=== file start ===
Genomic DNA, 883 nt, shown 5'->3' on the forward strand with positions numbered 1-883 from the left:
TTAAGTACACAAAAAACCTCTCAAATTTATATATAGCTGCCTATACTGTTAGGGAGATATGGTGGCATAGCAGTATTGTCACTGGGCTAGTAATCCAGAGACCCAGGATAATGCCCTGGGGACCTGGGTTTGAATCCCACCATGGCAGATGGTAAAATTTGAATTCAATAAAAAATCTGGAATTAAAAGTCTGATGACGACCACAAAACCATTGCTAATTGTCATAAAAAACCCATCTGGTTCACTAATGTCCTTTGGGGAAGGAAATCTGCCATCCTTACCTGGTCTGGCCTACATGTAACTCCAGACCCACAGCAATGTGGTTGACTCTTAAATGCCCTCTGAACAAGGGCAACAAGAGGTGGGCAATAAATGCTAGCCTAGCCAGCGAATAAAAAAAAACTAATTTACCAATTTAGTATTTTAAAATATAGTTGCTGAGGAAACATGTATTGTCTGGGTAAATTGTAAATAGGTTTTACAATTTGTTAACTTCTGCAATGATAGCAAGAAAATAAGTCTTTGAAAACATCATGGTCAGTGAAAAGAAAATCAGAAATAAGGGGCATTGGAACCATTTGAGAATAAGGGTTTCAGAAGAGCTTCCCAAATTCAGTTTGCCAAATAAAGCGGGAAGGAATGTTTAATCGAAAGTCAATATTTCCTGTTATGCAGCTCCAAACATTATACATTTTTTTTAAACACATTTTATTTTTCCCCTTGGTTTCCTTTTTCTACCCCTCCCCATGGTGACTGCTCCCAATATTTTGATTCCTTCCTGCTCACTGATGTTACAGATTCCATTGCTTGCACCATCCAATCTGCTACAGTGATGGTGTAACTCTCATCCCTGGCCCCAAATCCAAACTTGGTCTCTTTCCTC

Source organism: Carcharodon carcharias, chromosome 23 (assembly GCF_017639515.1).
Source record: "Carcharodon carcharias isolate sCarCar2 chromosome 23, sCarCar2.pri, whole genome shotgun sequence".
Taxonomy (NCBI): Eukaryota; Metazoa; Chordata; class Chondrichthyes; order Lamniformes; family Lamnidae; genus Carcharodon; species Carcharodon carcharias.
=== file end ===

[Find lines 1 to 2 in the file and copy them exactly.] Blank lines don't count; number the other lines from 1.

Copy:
Genomic DNA, 883 nt, shown 5'->3' on the forward strand with positions numbered 1-883 from the left:
TTAAGTACACAAAAAACCTCTCAAATTTATATATAGCTGCCTATACTGTTAGGGAGATATGGTGGCATAGCAGTATTGTCACTGGGCTAGTAATCCAGAGACCCAGGATAATGCCCTGGGGACCTGGGTTTGAATCCCACCATGGCAGATGGTAAAATTTGAATTCAATAAAAAATCTGGAATTAAAAGTCTGATGACGACCACAAAACCATTGCTAATTGTCATAAAAAACCCATCTGGTTCACTAATGTCCTTTGGGGAAGGAAATCTGCCATCCTTACCTGGTCTGGCCTACATGTAACTCCAGACCCACAGCAATGTGGTTGACTCTTAAATGCCCTCTGAACAAGGGCAACAAGAGGTGGGCAATAAATGCTAGCCTAGCCAGCGAATAAAAAAAAACTAATTTACCAATTTAGTATTTTAAAATATAGTTGCTGAGGAAACATGTATTGTCTGGGTAAATTGTAAATAGGTTTTACAATTTGTTAACTTCTGCAATGATAGCAAGAAAATAAGTCTTTGAAAACATCATGGTCAGTGAAAAGAAAATCAGAAATAAGGGGCATTGGAACCATTTGAGAATAAGGGTTTCAGAAGAGCTTCCCAAATTCAGTTTGCCAAATAAAGCGGGAAGGAATGTTTAATCGAAAGTCAATATTTCCTGTTATGCAGCTCCAAACATTATACATTTTTTTTAAACACATTTTATTTTTCCCCTTGGTTTCCTTTTTCTACCCCTCCCCATGGTGACTGCTCCCAATATTTTGATTCCTTCCTGCTCACTGATGTTACAGATTCCATTGCTTGCACCATCCAATCTGCTACAGTGATGGTGTAACTCTCATCCCTGGCCCCAAATCCAAACTTGGTCTCTTTCCTC